The Christian aid group Open Doors revealed Wednesday a Christian is violently killed for their faith in Nigeria every two hours on average, 365 days a year.
"That's nearly 13 people a day, 372 a month and almost 5,000 a year," writes Lindy Lowry, the managing editor for Open Doors USA, in an email. "And the reality is that each of these numbers is a man, woman, father, mother, son or daughter."
"Research for the 2022 World Watch List reveals that in Nigeria, more Christians were murdered for their faith than in any other country," Lowry writes, adding that "Nigeria accounted for nearly 80% of Christian deaths worldwide."
These data confirm that currently Nigeria is "the world's most violent place for Christians," the message states. "Believers live each hour under threat of attack, kidnapping or death from Islamic extremist groups - simply because they walk with Jesus."
The year 2021 was particularly dire for Nigerian Christians. As Breitbart News reported, in the first 200 days of 2021 at least 3,462 Christians were murdered by Islamists in Nigeria, while some 3,000 Christians - many of them girls and young women - were kidnapped during the same period.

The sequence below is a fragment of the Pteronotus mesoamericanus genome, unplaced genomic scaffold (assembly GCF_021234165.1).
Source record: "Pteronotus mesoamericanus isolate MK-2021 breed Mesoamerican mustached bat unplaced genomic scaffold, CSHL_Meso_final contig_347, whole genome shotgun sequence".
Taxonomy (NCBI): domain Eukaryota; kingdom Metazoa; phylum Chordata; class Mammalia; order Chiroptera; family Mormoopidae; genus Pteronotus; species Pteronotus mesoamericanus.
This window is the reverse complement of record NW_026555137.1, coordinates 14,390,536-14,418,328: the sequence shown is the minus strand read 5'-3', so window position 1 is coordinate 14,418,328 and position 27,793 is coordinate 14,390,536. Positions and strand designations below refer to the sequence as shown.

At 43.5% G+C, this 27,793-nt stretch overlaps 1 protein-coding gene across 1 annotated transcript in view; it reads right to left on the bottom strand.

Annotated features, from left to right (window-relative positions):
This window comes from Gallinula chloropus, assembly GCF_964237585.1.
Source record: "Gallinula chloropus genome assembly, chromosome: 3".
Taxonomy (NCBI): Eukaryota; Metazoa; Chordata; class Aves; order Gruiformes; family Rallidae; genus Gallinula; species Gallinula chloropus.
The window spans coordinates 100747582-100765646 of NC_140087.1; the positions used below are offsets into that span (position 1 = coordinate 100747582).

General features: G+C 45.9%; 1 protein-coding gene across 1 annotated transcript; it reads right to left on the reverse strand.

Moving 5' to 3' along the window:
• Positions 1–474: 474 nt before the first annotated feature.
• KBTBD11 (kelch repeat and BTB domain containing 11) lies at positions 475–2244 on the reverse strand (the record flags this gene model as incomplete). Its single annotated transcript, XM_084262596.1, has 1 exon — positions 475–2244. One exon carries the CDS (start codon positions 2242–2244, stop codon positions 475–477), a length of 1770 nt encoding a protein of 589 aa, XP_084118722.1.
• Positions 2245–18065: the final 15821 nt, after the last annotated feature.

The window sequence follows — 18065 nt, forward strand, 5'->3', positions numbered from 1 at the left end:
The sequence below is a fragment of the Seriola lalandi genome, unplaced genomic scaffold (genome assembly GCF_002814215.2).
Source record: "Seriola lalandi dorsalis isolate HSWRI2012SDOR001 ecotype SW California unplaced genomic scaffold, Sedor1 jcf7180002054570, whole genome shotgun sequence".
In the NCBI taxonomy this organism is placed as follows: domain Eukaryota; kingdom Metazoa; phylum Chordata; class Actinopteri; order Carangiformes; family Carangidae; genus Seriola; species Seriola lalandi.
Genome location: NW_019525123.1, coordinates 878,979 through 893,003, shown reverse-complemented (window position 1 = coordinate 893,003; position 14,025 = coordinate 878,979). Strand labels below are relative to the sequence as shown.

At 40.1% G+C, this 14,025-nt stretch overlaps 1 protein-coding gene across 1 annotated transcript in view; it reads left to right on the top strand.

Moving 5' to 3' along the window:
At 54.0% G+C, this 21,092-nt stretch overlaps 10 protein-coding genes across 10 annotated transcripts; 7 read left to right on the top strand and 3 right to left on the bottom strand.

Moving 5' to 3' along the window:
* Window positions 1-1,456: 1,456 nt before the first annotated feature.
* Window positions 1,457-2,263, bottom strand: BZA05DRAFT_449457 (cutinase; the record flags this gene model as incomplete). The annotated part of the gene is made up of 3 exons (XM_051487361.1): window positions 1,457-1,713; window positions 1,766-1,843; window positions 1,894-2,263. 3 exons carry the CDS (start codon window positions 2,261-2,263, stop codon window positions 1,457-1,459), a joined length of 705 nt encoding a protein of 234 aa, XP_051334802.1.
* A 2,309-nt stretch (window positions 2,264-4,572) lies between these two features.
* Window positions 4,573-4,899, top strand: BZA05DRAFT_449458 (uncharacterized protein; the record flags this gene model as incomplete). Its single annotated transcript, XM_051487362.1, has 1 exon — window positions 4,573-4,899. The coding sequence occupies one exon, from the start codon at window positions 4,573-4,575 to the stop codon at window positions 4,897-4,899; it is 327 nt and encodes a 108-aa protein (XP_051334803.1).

The Nigeria-based International Society for Civil Liberties and Rule of Law, which tallied the anti-Christian violence in the country from January 1 to July 18, 2021, noted that "the Jihadist Fulani Herdsmen are responsible for majority of the killings with at least 1,909 Christian deaths in 200 days, followed by Boko Haram, ISWAP and Muslim Fulani Bandits who jointly killed 1,063 Christians."
Mourners attend the funeral of 43 farm workers in Zabarmari, Nigeria, on November 29, 2020 after they were killed by Boko Haram fighters. The Islamist assailants tied up the agricultural workers and slit their throats. (AUDU MARTE/AFP via Getty Images)
David Curry, the CEO of Open Doors, told Breitbart News in January that "Northern Nigeria is really the epicenter of jihadi violence right now."
"There's a band across the African continent, it's called the Sahel region. It includes northern Nigeria but it goes over into Cameroon, Chad, Burkina Faso, Niger. All of these countries are seeing a giant jump [in anti-Christian violence] because of Boko Haram, which is an ISIS-affiliated group, and the Fulani," Curry said.